Case Study: Briarcliff Manor Matrimonial Sale

Divorces are not the only complication in real estate sales. There are other factors that add a layer of paperwork, decision makers, and additional requirements from the agent or the clients. For example, a bank owned foreclosure involves a bank asset manager who might be out of state. An estate sale can involve executors, heirs, family members, and a trust and estates attorney. Corporate relocation adds a 3rd party.

This listing was the latter- a divorce and a corporate relocation. If the stress of the divorce was not enough, the relocation company added hard deadlines. Since New York is an “on or about” state, this made the transaction in a “time of the essence” category, which is rare in this area and considered rather hardcore, given all the moving parts.

The seller had been in contact with me about prepping their house for sale for years, long before I even knew that any estrangement was involved. When the listing finally did go live, the deadlines from the relocation company loomed large. We had enough on our plate without any issues with the buyers, but unfortunately the buyer agent was not an easy person to deal with. It came to a head when contracts were being prepared, and the buyer agent insisted that the washer and dryer should be included in the sale, despite not being listed as inclusions in the appliances, and certainly were obviously not permanent fixtures.
I wrote the following to the buyer’s attorney to resolve the matter:

I am attaching a copy of your client’s offer to purchase the aforementioned property and the MLS offering which does not include the washer and dryer. 

Ms Xxxxx, your client’s agent, insists that the washer dryer were included, despite their not being in the listing and despite her offer which stipulates specifically that the inclusions were “per listing.”

I am bringing this to your attention because we are being told that we should now include the washer dryer. For your volition, the “exclusion” section does not have to specify anything that is not screwed or glued, such as a stove, a chandelier, or other presumptive fixtures. Washers and dryers are chattel, not fixtures. They were not asked for in the offer. Not in the MLS, nor the purchase offer.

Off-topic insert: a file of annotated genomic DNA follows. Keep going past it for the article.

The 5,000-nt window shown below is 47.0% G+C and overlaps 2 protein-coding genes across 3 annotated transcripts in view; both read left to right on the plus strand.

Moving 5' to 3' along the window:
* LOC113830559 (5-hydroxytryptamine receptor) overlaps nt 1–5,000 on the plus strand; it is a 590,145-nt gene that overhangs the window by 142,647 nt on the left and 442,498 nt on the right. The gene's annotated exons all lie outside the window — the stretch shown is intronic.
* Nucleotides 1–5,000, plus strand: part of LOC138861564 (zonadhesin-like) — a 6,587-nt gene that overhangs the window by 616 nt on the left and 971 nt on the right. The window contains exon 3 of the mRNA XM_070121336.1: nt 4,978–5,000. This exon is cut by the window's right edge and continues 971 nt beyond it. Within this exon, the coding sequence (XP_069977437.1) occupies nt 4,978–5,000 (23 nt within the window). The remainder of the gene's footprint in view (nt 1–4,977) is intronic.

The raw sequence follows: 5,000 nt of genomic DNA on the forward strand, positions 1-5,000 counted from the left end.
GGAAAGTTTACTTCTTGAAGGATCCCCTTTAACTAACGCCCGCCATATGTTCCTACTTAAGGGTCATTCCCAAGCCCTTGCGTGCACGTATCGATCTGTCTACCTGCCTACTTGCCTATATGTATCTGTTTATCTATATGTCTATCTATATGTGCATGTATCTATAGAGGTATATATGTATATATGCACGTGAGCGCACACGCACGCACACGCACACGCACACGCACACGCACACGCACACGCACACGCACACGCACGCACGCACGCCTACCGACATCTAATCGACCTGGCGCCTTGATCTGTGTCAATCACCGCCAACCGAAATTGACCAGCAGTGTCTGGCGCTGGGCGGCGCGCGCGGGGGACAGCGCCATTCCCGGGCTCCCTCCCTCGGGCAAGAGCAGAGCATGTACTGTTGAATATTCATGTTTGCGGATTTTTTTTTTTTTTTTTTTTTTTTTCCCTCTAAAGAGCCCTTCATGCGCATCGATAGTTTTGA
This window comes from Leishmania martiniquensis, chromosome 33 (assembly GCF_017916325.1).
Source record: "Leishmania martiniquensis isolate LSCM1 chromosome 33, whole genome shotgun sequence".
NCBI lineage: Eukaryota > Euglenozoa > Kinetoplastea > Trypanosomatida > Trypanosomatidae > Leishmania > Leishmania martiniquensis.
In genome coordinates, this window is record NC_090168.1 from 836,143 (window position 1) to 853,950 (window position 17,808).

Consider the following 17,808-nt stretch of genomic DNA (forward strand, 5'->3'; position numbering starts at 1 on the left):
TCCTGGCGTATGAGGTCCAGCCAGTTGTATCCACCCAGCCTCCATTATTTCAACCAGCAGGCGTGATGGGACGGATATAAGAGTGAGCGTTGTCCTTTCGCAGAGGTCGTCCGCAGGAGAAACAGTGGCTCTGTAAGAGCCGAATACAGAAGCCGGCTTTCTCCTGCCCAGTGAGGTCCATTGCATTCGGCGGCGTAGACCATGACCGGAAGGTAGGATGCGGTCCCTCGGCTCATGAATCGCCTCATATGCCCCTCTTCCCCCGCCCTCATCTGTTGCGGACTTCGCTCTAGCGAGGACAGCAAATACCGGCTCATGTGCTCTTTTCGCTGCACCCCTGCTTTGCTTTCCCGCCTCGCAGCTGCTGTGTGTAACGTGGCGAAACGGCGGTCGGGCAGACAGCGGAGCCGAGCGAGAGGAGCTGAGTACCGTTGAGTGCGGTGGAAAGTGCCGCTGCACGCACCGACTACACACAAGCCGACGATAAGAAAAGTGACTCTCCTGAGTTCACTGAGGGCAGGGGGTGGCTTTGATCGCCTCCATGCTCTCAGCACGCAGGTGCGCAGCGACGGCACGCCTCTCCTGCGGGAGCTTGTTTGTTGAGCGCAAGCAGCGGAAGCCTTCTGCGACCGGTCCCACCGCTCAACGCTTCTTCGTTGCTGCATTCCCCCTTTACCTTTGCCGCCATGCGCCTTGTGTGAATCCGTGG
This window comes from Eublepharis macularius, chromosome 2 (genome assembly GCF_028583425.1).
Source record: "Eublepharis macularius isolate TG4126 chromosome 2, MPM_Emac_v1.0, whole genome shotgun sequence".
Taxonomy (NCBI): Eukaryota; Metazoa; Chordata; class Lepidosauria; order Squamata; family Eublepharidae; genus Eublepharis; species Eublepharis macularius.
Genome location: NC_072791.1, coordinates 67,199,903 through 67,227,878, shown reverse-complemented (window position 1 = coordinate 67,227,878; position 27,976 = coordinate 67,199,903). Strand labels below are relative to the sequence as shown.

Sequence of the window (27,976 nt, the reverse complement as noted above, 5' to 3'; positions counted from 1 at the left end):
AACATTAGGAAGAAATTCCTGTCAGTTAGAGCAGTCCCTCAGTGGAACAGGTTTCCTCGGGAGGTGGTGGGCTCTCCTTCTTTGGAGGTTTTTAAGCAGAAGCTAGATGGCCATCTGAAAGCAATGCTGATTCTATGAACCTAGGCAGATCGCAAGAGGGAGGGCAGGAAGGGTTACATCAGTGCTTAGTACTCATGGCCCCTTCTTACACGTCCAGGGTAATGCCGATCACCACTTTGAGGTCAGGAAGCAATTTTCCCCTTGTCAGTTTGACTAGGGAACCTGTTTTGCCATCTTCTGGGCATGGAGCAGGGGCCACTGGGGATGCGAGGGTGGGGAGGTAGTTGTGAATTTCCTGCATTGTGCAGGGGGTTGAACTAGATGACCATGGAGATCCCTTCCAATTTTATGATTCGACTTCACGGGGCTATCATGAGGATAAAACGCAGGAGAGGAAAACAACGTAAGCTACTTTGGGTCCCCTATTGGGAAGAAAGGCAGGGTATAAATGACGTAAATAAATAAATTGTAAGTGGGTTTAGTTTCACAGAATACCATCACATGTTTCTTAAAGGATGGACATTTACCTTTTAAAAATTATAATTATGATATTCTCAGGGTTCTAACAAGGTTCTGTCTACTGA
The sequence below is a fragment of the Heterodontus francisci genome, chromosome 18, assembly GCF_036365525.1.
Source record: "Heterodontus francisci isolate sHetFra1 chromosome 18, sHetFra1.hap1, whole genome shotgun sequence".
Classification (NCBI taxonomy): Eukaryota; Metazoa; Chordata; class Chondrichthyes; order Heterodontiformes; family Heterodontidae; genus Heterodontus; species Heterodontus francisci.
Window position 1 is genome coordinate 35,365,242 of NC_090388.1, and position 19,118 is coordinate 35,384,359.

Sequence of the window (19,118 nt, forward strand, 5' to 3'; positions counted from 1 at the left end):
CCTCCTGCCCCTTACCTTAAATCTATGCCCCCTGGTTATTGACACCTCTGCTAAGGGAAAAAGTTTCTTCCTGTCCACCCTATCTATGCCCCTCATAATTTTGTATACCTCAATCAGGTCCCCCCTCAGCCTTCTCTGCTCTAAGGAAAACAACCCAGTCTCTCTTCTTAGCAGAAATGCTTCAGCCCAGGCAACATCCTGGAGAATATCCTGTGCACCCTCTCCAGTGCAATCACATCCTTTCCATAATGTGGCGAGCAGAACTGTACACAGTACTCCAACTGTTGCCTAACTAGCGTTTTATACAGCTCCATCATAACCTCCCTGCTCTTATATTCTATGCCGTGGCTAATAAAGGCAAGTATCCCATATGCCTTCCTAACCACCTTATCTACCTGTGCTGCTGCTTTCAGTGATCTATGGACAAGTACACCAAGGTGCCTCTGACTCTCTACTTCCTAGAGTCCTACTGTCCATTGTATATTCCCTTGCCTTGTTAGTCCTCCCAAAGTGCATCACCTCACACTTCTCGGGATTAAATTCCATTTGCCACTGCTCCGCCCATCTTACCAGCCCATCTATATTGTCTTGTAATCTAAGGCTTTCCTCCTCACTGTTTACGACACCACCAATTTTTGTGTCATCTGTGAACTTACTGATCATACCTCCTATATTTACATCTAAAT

We have a backup offer if this cannot be explained to your client. Their agent can then explain to them why her “per MLS” clause in their offer cost them the house, their inspection costs, their mortgage application and appraisal fee, and weeks of time.


Phil Faranda

The washer and dryer did not convey to the buyer.

The rest of the file was not exactly downhill, but with some solid collaboration from the seller clients with me (not with each other), we met the deadlines and got the closing across the finish line. The seller’s attorney was based in Manhattan, not Westchester, and that is often a nightmare, but this lawyer was quite responsive and on their game. I greatly appreciated their professionalism.

As I’ve often said, the sale of a home in a divorce is one of the biggest parts of one of the very hardest things to experience. A difficult agent or lawyer can magnify the stress. In this case, the lawyer was very good and the other agent was, for lack of a better term, neutralized after the trouble about the laundry appliances.

Each of the sellers started a new chapter in their lives post closing, and we remain in touch.

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